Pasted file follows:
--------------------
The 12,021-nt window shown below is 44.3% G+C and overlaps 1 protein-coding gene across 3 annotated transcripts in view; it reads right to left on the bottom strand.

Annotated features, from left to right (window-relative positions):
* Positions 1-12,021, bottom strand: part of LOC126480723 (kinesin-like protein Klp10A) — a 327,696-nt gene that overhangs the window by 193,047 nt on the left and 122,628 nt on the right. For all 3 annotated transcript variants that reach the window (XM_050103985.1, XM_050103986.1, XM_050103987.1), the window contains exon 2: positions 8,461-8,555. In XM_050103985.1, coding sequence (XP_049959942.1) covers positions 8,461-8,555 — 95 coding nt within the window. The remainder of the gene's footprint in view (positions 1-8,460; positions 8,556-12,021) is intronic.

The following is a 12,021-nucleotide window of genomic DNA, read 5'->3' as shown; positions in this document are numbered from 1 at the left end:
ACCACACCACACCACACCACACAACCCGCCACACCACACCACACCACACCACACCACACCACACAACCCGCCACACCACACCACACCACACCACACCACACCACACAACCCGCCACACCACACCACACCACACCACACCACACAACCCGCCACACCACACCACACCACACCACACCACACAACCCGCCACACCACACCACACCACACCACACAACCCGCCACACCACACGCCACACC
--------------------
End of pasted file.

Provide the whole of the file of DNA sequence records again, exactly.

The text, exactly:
The 12,021-nt window shown below is 44.3% G+C and overlaps 1 protein-coding gene across 3 annotated transcripts in view; it reads right to left on the bottom strand.

Annotated features, from left to right (window-relative positions):
* Positions 1-12,021, bottom strand: part of LOC126480723 (kinesin-like protein Klp10A) — a 327,696-nt gene that overhangs the window by 193,047 nt on the left and 122,628 nt on the right. For all 3 annotated transcript variants that reach the window (XM_050103985.1, XM_050103986.1, XM_050103987.1), the window contains exon 2: positions 8,461-8,555. In XM_050103985.1, coding sequence (XP_049959942.1) covers positions 8,461-8,555 — 95 coding nt within the window. The remainder of the gene's footprint in view (positions 1-8,460; positions 8,556-12,021) is intronic.

The following is a 12,021-nucleotide window of genomic DNA, read 5'->3' as shown; positions in this document are numbered from 1 at the left end:
ACCACACCACACCACACCACACAACCCGCCACACCACACCACACCACACCACACCACACCACACAACCCGCCACACCACACCACACCACACCACACCACACCACACAACCCGCCACACCACACCACACCACACCACACCACACAACCCGCCACACCACACCACACCACACCACACCACACAACCCGCCACACCACACCACACCACACCACACAACCCGCCACACCACACGCCACACC